An guide to sports clubs in France
After food, there is probably little that excites the French as much as sport (Sport in France). A nation of proud sportsmen, the French are internationally successful in many sporting spheres, among them football, rugby, skiing, cycling, sailing and many more, too numerous to list. Eavesdrop on any conversation taking place in a French café or bar (quite possibly, the place will be named "Le Café du Sport") and you will hear the locals talking about food (Buying and cooking French food) or sport. Very often, the conversation will appear to become heated, with Gallic passions inflamed by their love of their chosen teams. Unsurprisingly then, sports clubs are hugely popular in France, often with a lively social side attached.
There are numerous reasons why the French are successful in many sports. To begin with, the natural resources of France positively invite participation in certain sports. Consider, for example, the sport of skiing (Ski property, Ski Chalets for Sale in France). Top British skiers are few, and even at the top, less successful than the French. There is, of course, no mystery to this, as where Britain has only really a handful of mountains that receive enough snow to make skiing viable, France has an extensive choice of snowy slopes on which to hone the skills of its skiers: the Alps (Alps property), the Massif Central, the Pyrénées (Midi-Pyrénées Property Guide) and the Vosges (Vosges Property Guide).
Skiing is just one case in point. Take also the Mediterranean Sea (ideal for yachtsmen) and the Atlantic Ocean (perfect for surfers, The French Atlantic Coast) and the leisure lakes that are found all over the country and which are a wonderful, safe training ground for the development of these and other water-based skills. The rivers and gorges provide the possibility of white water sports, while other adventure sports such as climbing and mountain biking are also well catered for thanks to the mountains and hills that exist in many areas. Then you have the diversity of terrain that is so good for road cyclists, and the mountain training grounds that provide high altitude fitness training for athletes. France has so many natural advantages, it is hardly surprising these sports thrive and the participants excel.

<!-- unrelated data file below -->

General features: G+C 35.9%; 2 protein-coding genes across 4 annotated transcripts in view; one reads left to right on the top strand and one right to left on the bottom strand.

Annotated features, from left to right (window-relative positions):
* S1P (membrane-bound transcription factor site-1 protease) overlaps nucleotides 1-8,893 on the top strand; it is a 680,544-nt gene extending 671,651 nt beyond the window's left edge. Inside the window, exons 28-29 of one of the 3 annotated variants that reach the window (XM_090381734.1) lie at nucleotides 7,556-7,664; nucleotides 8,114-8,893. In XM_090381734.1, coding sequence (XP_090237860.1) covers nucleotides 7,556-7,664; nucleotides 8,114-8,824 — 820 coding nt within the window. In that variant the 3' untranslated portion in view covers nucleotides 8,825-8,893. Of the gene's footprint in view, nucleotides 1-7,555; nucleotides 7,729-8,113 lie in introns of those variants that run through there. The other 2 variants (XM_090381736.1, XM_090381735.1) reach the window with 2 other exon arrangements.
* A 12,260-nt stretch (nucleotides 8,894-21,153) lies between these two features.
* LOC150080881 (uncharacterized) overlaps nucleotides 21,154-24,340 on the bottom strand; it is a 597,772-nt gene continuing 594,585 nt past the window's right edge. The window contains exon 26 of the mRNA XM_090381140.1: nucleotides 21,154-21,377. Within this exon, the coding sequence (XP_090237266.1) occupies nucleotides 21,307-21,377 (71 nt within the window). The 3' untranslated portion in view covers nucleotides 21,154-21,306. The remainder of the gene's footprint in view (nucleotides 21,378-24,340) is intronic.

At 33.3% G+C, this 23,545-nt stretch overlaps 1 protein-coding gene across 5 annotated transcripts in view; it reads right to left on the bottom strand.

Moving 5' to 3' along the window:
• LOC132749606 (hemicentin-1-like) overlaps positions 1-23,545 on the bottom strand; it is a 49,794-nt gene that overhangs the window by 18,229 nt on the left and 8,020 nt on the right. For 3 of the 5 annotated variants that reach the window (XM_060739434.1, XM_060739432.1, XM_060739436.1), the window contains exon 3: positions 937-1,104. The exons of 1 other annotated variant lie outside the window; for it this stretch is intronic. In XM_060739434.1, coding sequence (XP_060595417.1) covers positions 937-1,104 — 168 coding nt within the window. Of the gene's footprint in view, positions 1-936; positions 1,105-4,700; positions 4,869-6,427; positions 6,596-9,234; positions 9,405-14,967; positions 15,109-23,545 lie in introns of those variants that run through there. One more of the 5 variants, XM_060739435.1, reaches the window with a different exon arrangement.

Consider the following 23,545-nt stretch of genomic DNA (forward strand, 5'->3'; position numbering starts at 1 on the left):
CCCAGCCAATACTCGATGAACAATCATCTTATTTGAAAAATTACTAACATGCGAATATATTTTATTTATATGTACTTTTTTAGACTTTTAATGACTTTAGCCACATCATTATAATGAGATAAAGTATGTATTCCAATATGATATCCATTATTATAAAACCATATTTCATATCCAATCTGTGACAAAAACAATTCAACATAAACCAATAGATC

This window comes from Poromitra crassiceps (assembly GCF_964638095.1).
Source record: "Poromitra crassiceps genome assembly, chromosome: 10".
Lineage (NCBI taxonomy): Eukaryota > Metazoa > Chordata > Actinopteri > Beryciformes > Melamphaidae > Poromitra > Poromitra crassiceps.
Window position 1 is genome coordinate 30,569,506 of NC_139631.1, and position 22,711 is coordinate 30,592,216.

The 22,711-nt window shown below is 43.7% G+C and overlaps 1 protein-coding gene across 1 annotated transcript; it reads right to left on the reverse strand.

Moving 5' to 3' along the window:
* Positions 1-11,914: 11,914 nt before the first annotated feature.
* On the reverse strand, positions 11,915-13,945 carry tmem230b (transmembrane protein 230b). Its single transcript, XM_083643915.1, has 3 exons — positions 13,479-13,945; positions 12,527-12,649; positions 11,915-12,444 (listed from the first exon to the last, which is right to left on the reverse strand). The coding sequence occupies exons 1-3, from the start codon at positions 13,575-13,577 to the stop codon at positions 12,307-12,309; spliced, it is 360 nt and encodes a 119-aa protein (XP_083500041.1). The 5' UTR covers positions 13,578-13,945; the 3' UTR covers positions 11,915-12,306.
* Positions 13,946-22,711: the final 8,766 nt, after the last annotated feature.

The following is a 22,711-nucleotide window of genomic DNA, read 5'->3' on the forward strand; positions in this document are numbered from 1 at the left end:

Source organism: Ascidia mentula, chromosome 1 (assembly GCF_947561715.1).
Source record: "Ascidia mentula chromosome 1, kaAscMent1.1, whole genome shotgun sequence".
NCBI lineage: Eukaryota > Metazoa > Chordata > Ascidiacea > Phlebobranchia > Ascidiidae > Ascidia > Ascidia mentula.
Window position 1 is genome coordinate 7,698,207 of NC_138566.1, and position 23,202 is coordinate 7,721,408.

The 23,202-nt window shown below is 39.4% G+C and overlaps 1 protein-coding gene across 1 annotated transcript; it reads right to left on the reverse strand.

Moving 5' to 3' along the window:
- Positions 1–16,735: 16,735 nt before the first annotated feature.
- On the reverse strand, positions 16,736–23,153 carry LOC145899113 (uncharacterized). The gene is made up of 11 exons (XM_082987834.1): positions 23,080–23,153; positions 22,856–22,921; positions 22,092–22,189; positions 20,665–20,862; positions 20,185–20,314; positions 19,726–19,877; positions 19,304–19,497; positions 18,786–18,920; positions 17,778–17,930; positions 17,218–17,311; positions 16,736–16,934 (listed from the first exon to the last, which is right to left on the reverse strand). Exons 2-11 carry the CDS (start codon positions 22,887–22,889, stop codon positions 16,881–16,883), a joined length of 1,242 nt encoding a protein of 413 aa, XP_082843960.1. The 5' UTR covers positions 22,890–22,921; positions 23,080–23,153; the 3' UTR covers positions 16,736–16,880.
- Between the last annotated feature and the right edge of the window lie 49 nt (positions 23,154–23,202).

There is another reason why France is a sporting nation par excellence, though, and this is the culture of sports clubs and encouragement to join them that pervades the country. Not only do these clubs nurture competitive youngsters, but they also provide access to sports of all types for all ages to exercise, and to have fun. Children are encouraged to join sports clubs from a very young age (French Education System - Schools in France), and thus tend to spend far more time engaging in these pursuits than their UK counterparts. It is rare to find school age kids who don't participate in at least one sport through a club in their own time, and many are involved with two or three. Adults too join clubs to play football, rugby, tennis and other similar competitive and team sports. The sports club scene is far more active in France than in the UK, and prices are usually kept low so to provide access for all.
This cannot possibly be an exhaustive list, but among the most popular clubs are football, rugby, swimming, skiing and cycling clubs. Youngsters, who are at school, usually attend such clubs during Wednesday afternoons, which are free time in most of the country, or after school and at weekends. Among other sports represented by clubs are swimming, tennis, scuba diving, sailing, windsurfing, surfing, climbing, canoeing, athletics, archery and pretty much anything you can think of! Horse-riding clubs and "Pony Clubs" can be found everywhere, and once again, make the sport more accessible and appealing to young people from all different backgrounds rather than being the more exclusive activity that it tends to be in Britain (Horses in France).
Cycling clubs are legion, and attract all ages (Cycling and motorcycling in France). It isn't unusual to see large groups of elderly gentlemen dressed in their fluorescent lycra effortlessly pedalling up the mountain roads on Saturdays and Sundays throughout the year, presenting a picture reminiscent of a geriatric Tour de France! France is very cycle friendly, with most motorists being "cycle aware" and treating cyclists with great respect, and most towns will have a cycling club attached.